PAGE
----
We wanted to bring something of our own to the Burning Man besides the Silicone Meadow installation. Wayward shrines, or stogastulpiai, are traditional micro-shrines erected on pillars next to the settlements and roads at this part of the world. Usually they have religious figures inside, as well as strong pagan elements.
pwf and Ieva had been joking about making an anti-shrine. Me and miceuz thought that we might do something interesting with this idea and eventually decided to make a shrine containing artefacts that would serve as commentaries on the current realities of Lithuania. I did the design part, miceuz was responsible for electronics.
We knew we would be able to use an industrial CNC router in Reno, so I decided to use Google Sketchup to make the model which we would cut out of plywood. Here’s a concept sketch:
I drew a cactus-like main structure because we were talking about fractals at the time. All the patterns were inspired by actual ethnographic shrines – they’re really beautiful (and short-lived) pieces of mini-architecture.
(via Google image search)
Making the blueprints took me a while, because I had absolutely no experience with any 3D modelling program whatsoever. Here’s the overall model:
And the exploded elements:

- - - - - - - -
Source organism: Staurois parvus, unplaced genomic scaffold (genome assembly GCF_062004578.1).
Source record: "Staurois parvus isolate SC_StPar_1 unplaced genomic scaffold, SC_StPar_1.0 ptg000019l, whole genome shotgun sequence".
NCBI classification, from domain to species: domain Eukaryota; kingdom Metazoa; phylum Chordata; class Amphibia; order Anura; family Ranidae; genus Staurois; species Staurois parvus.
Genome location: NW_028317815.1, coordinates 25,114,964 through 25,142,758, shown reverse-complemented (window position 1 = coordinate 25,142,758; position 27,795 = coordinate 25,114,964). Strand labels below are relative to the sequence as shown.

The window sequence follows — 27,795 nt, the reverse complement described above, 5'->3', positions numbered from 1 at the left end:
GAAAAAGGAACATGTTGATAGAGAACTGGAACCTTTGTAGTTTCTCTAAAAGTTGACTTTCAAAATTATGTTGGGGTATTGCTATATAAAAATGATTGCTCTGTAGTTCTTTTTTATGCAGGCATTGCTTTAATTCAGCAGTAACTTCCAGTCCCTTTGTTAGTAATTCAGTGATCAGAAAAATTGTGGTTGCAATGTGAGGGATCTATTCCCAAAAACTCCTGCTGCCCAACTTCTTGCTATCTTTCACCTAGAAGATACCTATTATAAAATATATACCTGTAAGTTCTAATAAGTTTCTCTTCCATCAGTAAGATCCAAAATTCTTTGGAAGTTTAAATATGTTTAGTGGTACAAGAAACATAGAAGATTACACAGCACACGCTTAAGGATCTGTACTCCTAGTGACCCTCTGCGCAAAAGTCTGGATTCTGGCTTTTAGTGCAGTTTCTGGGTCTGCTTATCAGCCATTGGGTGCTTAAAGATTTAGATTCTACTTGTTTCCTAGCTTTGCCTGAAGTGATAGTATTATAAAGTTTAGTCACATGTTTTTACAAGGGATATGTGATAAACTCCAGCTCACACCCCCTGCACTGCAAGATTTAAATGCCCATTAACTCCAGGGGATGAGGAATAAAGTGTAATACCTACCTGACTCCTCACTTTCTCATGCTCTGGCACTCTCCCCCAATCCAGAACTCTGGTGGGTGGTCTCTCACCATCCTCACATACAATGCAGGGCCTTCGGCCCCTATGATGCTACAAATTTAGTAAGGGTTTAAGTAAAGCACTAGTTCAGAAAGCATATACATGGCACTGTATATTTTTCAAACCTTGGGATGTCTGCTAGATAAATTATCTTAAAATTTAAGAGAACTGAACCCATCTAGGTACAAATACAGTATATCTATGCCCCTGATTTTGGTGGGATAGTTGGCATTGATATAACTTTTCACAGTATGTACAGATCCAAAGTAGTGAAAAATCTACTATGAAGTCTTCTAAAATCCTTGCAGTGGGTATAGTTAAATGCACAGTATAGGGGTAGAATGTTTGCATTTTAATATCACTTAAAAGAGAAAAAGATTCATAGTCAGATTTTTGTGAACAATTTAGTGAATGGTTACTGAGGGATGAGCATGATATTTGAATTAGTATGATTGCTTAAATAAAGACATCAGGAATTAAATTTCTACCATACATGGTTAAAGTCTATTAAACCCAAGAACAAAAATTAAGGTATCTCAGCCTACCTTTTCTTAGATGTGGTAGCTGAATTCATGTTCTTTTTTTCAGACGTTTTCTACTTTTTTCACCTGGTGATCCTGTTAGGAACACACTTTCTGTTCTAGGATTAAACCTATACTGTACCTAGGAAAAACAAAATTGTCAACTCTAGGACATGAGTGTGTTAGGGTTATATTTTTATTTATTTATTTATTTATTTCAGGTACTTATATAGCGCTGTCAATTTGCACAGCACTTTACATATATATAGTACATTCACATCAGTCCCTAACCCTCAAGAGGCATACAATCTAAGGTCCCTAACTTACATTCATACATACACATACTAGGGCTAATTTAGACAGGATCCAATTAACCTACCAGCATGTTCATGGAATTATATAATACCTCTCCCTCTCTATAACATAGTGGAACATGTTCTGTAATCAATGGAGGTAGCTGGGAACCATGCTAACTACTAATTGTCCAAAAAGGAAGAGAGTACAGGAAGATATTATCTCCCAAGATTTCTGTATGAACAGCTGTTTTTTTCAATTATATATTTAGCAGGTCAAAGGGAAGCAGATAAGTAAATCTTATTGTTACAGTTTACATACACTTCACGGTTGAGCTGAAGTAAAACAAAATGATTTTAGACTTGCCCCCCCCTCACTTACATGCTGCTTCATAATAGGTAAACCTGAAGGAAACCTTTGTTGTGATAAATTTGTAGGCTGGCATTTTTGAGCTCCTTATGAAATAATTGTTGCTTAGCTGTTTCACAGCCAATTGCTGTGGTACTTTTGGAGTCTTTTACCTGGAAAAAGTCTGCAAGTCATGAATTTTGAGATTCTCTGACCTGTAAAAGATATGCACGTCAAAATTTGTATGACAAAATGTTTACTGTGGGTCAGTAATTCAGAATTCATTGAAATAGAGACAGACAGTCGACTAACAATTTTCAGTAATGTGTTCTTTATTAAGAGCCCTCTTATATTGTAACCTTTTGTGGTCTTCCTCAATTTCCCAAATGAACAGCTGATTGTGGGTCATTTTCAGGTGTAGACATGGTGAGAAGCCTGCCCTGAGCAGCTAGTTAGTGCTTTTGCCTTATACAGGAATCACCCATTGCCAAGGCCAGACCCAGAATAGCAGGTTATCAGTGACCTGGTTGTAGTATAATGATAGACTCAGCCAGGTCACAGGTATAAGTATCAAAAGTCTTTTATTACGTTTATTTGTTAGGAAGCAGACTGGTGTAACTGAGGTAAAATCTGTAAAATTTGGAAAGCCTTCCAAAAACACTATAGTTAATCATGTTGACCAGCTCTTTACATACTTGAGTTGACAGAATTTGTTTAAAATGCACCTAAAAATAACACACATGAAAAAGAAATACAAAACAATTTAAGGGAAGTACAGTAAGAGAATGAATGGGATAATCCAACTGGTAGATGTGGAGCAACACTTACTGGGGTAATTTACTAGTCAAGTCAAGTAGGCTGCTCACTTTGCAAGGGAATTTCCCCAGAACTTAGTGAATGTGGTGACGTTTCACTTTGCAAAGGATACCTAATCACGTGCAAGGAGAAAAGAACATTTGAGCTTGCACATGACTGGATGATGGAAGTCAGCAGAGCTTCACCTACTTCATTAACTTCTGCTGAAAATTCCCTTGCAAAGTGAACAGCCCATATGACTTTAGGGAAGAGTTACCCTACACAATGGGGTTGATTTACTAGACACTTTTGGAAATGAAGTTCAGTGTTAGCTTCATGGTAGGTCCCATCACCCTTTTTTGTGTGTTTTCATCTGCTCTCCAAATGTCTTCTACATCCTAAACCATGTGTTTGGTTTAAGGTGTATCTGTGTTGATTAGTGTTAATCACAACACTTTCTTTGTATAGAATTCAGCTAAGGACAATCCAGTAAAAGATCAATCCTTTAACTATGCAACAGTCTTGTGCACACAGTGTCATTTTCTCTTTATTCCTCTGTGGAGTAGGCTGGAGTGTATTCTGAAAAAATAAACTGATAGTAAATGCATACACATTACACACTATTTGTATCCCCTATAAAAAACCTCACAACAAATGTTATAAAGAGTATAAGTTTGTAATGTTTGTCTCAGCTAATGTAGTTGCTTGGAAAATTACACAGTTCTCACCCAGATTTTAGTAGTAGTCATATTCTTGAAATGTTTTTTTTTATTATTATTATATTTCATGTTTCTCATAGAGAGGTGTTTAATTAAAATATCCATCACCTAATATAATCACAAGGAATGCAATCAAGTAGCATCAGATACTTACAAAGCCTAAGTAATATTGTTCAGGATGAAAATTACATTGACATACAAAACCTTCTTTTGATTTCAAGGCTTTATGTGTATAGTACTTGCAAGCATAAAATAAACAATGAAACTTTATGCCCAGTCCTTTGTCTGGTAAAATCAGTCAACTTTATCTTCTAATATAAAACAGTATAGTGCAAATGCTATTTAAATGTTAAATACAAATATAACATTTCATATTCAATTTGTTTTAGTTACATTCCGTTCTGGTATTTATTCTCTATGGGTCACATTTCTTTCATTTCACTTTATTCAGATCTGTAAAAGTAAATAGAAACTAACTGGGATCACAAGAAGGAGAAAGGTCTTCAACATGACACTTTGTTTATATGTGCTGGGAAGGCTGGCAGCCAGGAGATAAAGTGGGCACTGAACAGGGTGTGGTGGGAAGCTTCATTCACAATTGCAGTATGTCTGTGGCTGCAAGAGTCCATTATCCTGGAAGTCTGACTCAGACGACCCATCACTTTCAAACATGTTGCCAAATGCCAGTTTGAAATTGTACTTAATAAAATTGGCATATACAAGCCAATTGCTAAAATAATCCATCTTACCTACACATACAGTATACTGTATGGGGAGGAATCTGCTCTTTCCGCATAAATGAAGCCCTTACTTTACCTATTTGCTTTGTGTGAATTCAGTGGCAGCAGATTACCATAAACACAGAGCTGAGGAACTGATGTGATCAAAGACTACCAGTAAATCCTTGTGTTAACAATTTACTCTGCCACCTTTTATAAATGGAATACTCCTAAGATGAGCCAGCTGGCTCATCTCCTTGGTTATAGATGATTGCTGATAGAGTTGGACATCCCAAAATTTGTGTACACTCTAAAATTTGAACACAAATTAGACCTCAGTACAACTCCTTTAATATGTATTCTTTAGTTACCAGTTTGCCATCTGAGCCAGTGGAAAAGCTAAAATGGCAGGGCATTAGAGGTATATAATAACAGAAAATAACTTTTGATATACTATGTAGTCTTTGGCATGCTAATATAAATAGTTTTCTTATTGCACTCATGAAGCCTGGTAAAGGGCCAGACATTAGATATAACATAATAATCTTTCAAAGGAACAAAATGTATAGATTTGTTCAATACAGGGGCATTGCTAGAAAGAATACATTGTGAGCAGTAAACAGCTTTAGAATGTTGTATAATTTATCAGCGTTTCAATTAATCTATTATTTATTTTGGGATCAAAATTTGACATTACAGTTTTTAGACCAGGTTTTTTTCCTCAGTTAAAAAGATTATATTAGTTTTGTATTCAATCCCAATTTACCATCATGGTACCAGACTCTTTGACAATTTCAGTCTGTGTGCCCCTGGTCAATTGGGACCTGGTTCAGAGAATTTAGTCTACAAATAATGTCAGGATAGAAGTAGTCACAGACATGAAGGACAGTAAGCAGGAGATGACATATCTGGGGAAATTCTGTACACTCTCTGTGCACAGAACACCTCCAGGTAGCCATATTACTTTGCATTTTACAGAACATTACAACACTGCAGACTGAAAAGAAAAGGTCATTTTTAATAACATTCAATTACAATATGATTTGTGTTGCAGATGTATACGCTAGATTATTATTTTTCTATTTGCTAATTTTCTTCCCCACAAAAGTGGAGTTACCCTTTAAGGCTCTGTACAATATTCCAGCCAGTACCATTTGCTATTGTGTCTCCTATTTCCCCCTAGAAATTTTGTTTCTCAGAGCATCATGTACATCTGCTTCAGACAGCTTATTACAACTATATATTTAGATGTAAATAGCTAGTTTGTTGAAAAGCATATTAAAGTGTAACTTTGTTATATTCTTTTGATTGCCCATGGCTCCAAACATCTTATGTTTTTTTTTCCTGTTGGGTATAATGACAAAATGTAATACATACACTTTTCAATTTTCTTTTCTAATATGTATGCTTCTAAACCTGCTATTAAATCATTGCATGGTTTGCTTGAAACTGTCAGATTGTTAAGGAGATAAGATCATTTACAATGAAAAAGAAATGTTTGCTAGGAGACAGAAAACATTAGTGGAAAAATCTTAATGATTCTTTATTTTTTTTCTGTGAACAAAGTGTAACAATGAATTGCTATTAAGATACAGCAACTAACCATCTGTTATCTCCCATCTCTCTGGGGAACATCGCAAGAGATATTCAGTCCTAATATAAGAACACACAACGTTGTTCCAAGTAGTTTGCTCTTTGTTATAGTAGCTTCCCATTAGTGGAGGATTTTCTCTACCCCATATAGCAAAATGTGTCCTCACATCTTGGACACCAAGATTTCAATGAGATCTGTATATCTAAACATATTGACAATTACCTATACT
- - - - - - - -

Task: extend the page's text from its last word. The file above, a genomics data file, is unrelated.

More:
Once we were at the Generator, we cut the parts out of birch plywood. Massive thanks to Jeremy for letting us use his router and all technical and logistical help!
Then pwf, miceuz, Dinama, me and Kipras sanded, glued and nailed the main three parts of the shrine together and packed them for the journey to the desert. I darkened the plywood surface using the vinegar and iron oxide method. Worked like a charm. Here’s the main pole drying out:
We built the shrine next to our camp. Here’s how it looked at daytime: (picture by R. Požerskis)
At night, it was lit with an WS2812 LED strip, controlled via a Teensy. We bought a goat skull on ebay and put it inside the main shrine. That seemed like an obvious thing to do (it looked serious and skulls have been the first things that people used to put inside such shrines back in the prehistoric period).
The right shrine housed a battery powered beckoning cat, symbolising the shift of wealth and manufacturing to Asia:
Finally, we put a ceramic figurine of two kissing women with an overhanging red apple to the left one, symbolising the erasure of predetermined, absolute morality norms and the concept of sin. The apple was supposed to dry out without anyone biting it.
There were several other artifacts inside the small compartments of the shrine: a small infinity mirror, a dried cheese, a small bottle of vodka, a tiny version of the silicone meadow, a 3D-printed Gediminas’ Tower. I used this model as the basis for the printed one.
I was quite happy with this project in the end – after all, learning the basics of 3D design subsequently proved to be useful. Also, I always liked this painting.
The end of this story was funny. A nice semi-naked Asian lady had become enfatuated with the shrine. Surely, we were happy to give it it to her. Here’s miceuz carrying the load to her camp:
(picture by R. Požerskis)
Unfortunately, the lady in question apparently was too spaced out to arrange transportation to the city she lived. Eventually we had to bring it back, cram it into our shipping container and leave it up to the folks who will go to the Burning Man the next year to decide what they’ll want to do with it.